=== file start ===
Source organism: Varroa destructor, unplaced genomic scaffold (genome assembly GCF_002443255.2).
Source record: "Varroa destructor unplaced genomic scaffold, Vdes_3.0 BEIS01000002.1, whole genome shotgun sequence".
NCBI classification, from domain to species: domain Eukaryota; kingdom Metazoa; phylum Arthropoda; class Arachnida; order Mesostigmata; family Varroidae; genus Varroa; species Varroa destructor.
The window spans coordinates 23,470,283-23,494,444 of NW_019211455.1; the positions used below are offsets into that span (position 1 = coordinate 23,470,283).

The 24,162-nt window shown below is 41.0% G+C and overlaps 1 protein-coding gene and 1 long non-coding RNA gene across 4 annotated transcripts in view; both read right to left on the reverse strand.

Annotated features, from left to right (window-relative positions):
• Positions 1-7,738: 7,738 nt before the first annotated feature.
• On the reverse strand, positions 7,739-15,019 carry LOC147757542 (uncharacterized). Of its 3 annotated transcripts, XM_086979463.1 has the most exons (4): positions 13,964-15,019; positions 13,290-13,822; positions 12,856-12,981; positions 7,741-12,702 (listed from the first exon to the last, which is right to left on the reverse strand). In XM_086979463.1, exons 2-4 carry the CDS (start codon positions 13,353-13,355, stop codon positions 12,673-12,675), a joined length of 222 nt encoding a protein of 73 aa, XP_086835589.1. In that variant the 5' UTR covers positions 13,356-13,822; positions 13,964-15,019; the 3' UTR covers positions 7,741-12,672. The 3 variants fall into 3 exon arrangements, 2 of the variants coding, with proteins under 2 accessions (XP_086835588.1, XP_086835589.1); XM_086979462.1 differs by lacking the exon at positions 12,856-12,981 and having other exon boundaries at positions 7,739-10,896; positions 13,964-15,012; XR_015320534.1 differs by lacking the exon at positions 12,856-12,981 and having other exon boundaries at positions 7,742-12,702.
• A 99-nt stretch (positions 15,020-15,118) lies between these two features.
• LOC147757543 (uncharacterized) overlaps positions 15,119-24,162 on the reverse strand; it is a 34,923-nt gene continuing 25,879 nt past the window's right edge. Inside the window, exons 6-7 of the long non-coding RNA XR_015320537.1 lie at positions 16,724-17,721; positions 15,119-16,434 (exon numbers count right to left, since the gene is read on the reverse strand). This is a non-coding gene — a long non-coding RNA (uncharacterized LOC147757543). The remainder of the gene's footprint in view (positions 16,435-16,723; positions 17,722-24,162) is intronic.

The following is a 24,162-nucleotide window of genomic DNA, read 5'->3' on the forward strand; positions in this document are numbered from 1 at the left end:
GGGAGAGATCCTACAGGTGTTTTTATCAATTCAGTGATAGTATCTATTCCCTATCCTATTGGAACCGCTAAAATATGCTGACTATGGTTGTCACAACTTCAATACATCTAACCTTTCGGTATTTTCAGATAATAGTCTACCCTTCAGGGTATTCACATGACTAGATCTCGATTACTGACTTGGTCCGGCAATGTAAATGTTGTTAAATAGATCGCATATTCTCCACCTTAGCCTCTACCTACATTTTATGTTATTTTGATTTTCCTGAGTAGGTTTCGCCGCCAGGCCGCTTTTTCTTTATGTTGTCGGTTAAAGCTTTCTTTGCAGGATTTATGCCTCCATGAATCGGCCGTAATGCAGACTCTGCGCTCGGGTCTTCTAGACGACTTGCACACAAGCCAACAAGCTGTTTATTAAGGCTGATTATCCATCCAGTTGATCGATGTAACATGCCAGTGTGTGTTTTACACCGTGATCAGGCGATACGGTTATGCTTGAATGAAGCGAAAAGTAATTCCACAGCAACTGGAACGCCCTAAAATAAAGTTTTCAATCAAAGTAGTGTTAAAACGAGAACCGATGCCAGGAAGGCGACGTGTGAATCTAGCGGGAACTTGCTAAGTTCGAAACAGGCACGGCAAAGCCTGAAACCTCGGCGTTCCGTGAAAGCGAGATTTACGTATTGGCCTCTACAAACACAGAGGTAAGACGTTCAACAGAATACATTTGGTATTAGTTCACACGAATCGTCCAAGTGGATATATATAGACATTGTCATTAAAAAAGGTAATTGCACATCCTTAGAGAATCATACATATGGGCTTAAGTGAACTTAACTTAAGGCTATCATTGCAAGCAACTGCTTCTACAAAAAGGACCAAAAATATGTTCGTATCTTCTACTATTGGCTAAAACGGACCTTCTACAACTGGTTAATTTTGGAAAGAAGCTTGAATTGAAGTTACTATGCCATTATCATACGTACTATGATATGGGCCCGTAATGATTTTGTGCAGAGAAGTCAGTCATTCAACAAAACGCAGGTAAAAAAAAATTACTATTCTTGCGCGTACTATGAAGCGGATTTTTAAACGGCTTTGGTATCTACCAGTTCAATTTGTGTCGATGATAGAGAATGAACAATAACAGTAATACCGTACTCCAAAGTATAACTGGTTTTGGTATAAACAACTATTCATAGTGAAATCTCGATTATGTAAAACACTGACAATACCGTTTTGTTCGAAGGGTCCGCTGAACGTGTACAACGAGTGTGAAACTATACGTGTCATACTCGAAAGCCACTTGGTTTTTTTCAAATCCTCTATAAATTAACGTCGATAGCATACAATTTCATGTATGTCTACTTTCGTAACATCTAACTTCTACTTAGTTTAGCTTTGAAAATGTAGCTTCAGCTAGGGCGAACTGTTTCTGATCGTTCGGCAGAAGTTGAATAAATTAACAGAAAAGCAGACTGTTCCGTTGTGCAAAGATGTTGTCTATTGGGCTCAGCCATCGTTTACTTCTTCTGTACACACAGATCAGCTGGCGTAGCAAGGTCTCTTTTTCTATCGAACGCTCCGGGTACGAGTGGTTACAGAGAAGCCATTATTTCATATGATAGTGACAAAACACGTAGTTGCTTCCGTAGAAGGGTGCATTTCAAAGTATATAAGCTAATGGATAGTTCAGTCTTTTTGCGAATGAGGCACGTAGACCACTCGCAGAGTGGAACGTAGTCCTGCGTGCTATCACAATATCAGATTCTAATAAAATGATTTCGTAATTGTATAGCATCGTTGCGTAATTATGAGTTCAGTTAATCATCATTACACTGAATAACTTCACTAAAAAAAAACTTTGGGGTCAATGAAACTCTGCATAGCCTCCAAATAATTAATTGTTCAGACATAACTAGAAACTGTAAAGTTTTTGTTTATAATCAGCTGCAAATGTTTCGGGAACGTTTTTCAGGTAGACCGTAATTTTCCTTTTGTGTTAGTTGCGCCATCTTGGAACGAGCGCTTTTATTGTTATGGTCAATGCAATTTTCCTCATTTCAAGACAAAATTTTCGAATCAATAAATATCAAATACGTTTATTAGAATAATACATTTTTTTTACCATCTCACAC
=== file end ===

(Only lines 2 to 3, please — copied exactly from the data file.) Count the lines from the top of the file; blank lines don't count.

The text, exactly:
Source record: "Varroa destructor unplaced genomic scaffold, Vdes_3.0 BEIS01000002.1, whole genome shotgun sequence".
NCBI classification, from domain to species: domain Eukaryota; kingdom Metazoa; phylum Arthropoda; class Arachnida; order Mesostigmata; family Varroidae; genus Varroa; species Varroa destructor.